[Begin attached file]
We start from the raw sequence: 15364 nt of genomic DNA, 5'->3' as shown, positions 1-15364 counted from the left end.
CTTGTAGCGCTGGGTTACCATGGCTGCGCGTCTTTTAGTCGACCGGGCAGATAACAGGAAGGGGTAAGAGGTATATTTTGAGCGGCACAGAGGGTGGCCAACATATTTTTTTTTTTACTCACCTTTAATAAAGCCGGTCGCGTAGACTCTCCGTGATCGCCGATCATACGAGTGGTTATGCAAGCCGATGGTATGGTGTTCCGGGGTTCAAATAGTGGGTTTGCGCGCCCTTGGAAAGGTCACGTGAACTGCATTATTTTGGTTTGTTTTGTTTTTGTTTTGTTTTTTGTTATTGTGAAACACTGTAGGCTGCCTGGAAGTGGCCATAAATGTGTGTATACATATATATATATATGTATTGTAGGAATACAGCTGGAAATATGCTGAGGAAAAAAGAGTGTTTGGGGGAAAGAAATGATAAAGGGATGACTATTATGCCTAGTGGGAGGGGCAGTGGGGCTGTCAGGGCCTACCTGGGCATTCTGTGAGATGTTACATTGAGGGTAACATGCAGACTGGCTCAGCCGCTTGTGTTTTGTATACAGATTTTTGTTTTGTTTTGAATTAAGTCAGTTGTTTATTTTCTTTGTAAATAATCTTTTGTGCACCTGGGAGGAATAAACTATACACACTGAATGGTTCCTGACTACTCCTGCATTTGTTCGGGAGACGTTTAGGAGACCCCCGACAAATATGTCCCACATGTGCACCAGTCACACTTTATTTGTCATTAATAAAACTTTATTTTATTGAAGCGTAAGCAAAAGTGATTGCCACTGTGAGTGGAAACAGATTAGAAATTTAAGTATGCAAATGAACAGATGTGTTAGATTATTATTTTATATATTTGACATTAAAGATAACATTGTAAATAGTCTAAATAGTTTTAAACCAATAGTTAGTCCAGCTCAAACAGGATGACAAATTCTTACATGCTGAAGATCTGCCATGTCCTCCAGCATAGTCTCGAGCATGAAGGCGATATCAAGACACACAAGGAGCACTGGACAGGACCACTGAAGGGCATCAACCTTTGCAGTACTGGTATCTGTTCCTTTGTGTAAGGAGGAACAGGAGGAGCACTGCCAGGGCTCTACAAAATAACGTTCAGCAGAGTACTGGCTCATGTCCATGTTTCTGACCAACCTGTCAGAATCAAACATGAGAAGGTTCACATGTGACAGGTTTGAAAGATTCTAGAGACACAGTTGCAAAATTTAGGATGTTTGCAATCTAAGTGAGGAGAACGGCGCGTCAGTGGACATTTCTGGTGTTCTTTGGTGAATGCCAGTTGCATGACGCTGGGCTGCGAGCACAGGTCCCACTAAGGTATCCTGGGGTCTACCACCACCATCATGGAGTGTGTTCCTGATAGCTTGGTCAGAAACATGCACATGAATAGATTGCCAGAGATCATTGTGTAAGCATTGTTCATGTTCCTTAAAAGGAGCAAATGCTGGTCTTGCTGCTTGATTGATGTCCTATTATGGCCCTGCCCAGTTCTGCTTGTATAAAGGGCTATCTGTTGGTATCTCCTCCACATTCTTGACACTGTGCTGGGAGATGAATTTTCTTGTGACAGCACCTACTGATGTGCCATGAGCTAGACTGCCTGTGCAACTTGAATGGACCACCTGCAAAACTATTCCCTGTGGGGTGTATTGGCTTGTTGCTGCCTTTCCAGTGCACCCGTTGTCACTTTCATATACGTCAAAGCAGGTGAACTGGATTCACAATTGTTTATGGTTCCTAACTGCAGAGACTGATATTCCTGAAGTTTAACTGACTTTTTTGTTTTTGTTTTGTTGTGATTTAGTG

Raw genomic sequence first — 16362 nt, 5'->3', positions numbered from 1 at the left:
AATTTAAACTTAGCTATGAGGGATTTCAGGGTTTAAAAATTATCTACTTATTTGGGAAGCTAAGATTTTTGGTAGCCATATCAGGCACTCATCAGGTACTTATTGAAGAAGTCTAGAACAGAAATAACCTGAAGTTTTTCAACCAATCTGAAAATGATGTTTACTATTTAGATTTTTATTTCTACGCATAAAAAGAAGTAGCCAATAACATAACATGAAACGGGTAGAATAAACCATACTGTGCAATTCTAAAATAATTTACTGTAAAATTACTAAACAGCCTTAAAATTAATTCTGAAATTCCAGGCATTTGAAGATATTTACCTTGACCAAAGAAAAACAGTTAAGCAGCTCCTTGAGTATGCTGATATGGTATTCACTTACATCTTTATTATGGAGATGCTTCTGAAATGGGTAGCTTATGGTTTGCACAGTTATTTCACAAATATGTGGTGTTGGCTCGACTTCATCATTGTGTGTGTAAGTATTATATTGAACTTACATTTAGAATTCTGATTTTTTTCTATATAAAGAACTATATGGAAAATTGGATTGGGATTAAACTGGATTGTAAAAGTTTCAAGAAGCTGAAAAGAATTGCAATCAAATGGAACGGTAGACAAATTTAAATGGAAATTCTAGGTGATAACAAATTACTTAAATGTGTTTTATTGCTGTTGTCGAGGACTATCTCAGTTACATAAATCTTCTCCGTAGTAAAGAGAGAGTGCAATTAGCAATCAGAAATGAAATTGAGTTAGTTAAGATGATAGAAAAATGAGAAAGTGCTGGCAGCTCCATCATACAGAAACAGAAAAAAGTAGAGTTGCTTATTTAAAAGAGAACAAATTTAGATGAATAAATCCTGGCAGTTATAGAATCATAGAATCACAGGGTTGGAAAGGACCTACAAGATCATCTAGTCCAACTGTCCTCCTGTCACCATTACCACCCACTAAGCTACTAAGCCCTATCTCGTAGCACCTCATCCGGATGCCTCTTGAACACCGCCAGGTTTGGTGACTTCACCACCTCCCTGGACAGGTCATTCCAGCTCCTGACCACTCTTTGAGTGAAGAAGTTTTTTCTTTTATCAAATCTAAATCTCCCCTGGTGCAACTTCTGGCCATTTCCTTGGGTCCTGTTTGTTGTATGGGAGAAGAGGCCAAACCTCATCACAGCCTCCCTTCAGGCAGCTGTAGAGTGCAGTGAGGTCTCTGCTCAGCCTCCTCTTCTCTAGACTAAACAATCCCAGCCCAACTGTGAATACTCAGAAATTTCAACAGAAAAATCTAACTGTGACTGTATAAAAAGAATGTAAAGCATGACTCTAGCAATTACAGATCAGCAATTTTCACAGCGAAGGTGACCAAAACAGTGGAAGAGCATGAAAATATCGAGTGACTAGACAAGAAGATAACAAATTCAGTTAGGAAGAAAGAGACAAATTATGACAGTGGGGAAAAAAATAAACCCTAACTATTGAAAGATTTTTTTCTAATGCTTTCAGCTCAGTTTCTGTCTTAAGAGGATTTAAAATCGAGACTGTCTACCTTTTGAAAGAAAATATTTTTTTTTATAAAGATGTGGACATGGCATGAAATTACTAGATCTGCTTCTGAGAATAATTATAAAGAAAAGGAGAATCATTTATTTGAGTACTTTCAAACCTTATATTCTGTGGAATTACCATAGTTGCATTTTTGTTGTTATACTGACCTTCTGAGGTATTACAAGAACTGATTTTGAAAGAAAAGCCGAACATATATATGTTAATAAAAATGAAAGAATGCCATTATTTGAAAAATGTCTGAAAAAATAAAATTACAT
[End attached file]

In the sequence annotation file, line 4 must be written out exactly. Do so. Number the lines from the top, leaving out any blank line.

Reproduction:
AATTTAAACTTAGCTATGAGGGATTTCAGGGTTTAAAAATTATCTACTTATTTGGGAAGCTAAGATTTTTGGTAGCCATATCAGGCACTCATCAGGTACTTATTGAAGAAGTCTAGAACAGAAATAACCTGAAGTTTTTCAACCAATCTGAAAATGATGTTTACTATTTAGATTTTTATTTCTACGCATAAAAAGAAGTAGCCAATAACATAACATGAAACGGGTAGAATAAACCATACTGTGCAATTCTAAAATAATTTACTGTAAAATTACTAAACAGCCTTAAAATTAATTCTGAAATTCCAGGCATTTGAAGATATTTACCTTGACCAAAGAAAAACAGTTAAGCAGCTCCTTGAGTATGCTGATATGGTATTCACTTACATCTTTATTATGGAGATGCTTCTGAAATGGGTAGCTTATGGTTTGCACAGTTATTTCACAAATATGTGGTGTTGGCTCGACTTCATCATTGTGTGTGTAAGTATTATATTGAACTTACATTTAGAATTCTGATTTTTTTCTATATAAAGAACTATATGGAAAATTGGATTGGGATTAAACTGGATTGTAAAAGTTTCAAGAAGCTGAAAAGAATTGCAATCAAATGGAACGGTAGACAAATTTAAATGGAAATTCTAGGTGATAACAAATTACTTAAATGTGTTTTATTGCTGTTGTCGAGGACTATCTCAGTTACATAAATCTTCTCCGTAGTAAAGAGAGAGTGCAATTAGCAATCAGAAATGAAATTGAGTTAGTTAAGATGATAGAAAAATGAGAAAGTGCTGGCAGCTCCATCATACAGAAACAGAAAAAAGTAGAGTTGCTTATTTAAAAGAGAACAAATTTAGATGAATAAATCCTGGCAGTTATAGAATCATAGAATCACAGGGTTGGAAAGGACCTACAAGATCATCTAGTCCAACTGTCCTCCTGTCACCATTACCACCCACTAAGCTACTAAGCCCTATCTCGTAGCACCTCATCCGGATGCCTCTTGAACACCGCCAGGTTTGGTGACTTCACCACCTCCCTGGACAGGTCATTCCAGCTCCTGACCACTCTTTGAGTGAAGAAGTTTTTTCTTTTATCAAATCTAAATCTCCCCTGGTGCAACTTCTGGCCATTTCCTTGGGTCCTGTTTGTTGTATGGGAGAAGAGGCCAAACCTCATCACAGCCTCCCTTCAGGCAGCTGTAGAGTGCAGTGAGGTCTCTGCTCAGCCTCCTCTTCTCTAGACTAAACAATCCCAGCCCAACTGTGAATACTCAGAAATTTCAACAGAAAAATCTAACTGTGACTGTATAAAAAGAATGTAAAGCATGACTCTAGCAATTACAGATCAGCAATTTTCACAGCGAAGGTGACCAAAACAGTGGAAGAGCATGAAAATATCGAGTGACTAGACAAGAAGATAACAAATTCAGTTAGGAAGAAAGAGACAAATTATGACAGTGGGGAAAAAAATAAACCCTAACTATTGAAAGATTTTTTTCTAATGCTTTCAGCTCAGTTTCTGTCTTAAGAGGATTTAAAATCGAGACTGTCTACCTTTTGAAAGAAAATATTTTTTTTTATAAAGATGTGGACATGGCATGAAATTACTAGATCTGCTTCTGAGAATAATTATAAAGAAAAGGAGAATCATTTATTTGAGTACTTTCAAACCTTATATTCTGTGGAATTACCATAGTTGCATTTTTGTTGTTATACTGACCTTCTGAGGTATTACAAGAACTGATTTTGAAAGAAAAGCCGAACATATATATGTTAATAAAAATGAAAGAATGCCATTATTTGAAAAATGTCTGAAAAAATAAAATTACAT